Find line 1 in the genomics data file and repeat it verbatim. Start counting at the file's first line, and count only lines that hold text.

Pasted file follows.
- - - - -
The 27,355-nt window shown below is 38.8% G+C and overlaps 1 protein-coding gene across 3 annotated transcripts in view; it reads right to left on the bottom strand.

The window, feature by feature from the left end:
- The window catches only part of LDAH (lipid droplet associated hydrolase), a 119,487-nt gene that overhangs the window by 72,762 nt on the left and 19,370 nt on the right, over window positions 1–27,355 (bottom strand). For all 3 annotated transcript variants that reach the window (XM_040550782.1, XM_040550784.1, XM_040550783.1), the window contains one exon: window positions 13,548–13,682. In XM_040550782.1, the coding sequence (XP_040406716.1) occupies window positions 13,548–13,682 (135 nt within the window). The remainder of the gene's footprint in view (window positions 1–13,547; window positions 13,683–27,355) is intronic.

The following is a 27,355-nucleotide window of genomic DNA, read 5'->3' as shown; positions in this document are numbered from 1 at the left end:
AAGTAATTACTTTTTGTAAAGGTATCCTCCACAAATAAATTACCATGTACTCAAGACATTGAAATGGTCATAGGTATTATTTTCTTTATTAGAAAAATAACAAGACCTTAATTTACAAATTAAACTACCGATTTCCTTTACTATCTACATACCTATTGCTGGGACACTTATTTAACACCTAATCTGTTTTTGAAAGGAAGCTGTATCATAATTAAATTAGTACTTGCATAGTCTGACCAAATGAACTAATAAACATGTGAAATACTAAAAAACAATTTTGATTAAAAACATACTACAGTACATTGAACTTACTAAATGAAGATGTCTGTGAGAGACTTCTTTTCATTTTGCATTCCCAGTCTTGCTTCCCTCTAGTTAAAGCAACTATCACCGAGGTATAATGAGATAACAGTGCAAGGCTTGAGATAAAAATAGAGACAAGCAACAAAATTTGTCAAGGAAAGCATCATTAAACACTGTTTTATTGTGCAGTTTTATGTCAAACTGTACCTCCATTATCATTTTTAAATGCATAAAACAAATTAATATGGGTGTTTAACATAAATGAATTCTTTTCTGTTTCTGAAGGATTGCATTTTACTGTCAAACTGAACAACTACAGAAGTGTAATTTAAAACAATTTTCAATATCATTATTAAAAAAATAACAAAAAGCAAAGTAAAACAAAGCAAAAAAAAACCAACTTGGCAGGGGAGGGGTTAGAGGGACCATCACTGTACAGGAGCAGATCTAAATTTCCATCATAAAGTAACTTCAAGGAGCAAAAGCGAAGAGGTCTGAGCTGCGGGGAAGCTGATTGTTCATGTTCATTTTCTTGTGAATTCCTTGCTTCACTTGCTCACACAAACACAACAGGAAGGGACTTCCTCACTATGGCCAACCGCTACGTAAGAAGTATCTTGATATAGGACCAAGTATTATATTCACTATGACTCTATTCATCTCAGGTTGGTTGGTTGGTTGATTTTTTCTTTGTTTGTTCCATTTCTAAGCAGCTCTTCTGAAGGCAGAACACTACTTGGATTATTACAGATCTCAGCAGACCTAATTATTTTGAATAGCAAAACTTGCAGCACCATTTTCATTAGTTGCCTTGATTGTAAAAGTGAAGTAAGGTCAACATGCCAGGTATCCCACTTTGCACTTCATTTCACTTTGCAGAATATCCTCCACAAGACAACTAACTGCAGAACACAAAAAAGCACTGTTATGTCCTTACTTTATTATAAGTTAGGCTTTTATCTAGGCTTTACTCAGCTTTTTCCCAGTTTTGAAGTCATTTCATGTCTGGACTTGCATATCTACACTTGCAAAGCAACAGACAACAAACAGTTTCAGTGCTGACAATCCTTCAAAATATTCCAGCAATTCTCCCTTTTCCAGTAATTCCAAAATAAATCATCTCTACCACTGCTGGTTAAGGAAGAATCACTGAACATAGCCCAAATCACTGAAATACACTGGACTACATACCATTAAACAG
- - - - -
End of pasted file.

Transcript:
The 27,355-nt window shown below is 38.8% G+C and overlaps 1 protein-coding gene across 3 annotated transcripts in view; it reads right to left on the bottom strand.